FBI Disclosed Vulnerability in iPhone and iMac to Apple on April 14
Apr 28, 2016 04:25 AM EDT
FBI had informed Apple Inc of a vulnerability in its iPhone and iMac software on April 14. However, FBI will not tell Apple how the bureau broke into the iPhone 5c and extracted data belonging to terrorist Syed Rizwan Farook, who killed 14 people in San Bernardino, California with his Pakistani wife Tashfeen Malik.
Apple told Reuters on Tuesday that FBI had informed the company of a vulnerability in its iPhone and Mac software on April 14. This is the first time the bureau informed the flaw in Apple products under controversial Vulnerability Equities Process issued by the White House in 2010.
The Vulnerability Equities Process was created by the Obama administration in 2010 as a cybersecurity measure. The process, which was issued in 2014, is used to determine whether law enforcement and the US intelligence are required to disclosed the hacking method to the manufacturer. Many critics have said the process jeopardized the public security.
The Hill reported that critics argue that an exception for national security concerns allow the government to hoard hacking techniques at the expense of public cybersecurity. Defending the decision, a White House cybersecurity coordinator Michael Daniel said, "Disclosing a vulnerability can mean that we forego an opportunity to collect crucial intelligence that could thwart a terrorist attack."
Nevertheless, the issue whether US government agencies should share information in computer and telecommunication product has been under scrutiny since last month. During an investigation of December's terrorist attack in San Bernardino, California, FBI announced to have found a way to break into iPhone belong to one of the terrorist, Syed Rizwan Farook. Prior to that, Apple refused to help the FBI to extract data from the terrorist' iPhone.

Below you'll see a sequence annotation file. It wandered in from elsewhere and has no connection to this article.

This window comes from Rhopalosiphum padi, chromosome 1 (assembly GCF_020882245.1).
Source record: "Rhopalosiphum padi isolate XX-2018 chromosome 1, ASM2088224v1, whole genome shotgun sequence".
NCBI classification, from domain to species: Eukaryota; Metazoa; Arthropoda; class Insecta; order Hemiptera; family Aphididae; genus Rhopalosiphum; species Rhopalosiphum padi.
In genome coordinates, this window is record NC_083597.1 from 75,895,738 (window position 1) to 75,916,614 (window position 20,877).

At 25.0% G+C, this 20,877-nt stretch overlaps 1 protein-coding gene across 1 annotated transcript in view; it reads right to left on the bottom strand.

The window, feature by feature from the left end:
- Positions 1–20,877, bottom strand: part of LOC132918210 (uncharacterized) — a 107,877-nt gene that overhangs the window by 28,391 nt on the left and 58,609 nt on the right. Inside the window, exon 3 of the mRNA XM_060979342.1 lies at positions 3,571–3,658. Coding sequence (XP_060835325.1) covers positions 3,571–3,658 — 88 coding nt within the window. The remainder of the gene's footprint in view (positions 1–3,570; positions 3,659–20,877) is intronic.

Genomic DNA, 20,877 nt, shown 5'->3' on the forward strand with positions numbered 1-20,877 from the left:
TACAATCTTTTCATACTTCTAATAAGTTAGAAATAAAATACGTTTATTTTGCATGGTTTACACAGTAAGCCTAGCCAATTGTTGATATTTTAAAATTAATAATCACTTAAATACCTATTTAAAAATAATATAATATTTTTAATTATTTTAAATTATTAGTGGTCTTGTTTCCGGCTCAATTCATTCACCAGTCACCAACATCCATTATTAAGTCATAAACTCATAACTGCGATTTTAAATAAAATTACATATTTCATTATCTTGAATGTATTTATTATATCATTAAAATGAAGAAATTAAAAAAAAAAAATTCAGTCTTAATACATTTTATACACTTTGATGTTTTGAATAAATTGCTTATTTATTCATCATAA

The FBI then decided to sue Apple to force the company to help the Bureau extracting data from the iPhone 5c. Apple rejected the court order to disable phone encryption. Afterward, FBI announced it had purchased a special hacking method and no longer needed Apple's help to extract data from the phone.
Following the successful data mining from the terrorist's iPhone 5C, in accordance to the controversial Vulnerability Equities Process, FBI is required to share its method in hacking the iPhone. In regard to that, FBI has decided to not participate in a White House review of the hacking technique it used to access data in the iPhone.
The FBI also decided not to reveal how it broke into iPhone 5c a secret because the bureau did not posses sufficient technical detail of the vulnerabilities of the iPhone. According to The Guardian, FBI confirmed it wouldn't do this because it couldn't.
"Currently we do not have enough technical information about any vulnerability that would permit any meaningful review," said FBI's executive assistant director for science and technology Amy Hess.
Last April 14, FBI informed Apple Inc of a vulnerability in its iPhone and iMac software. The vulnerability was used to break into the iPhone 5c belong to terrorist Syed Rizwan Farook to extract data related to investigation.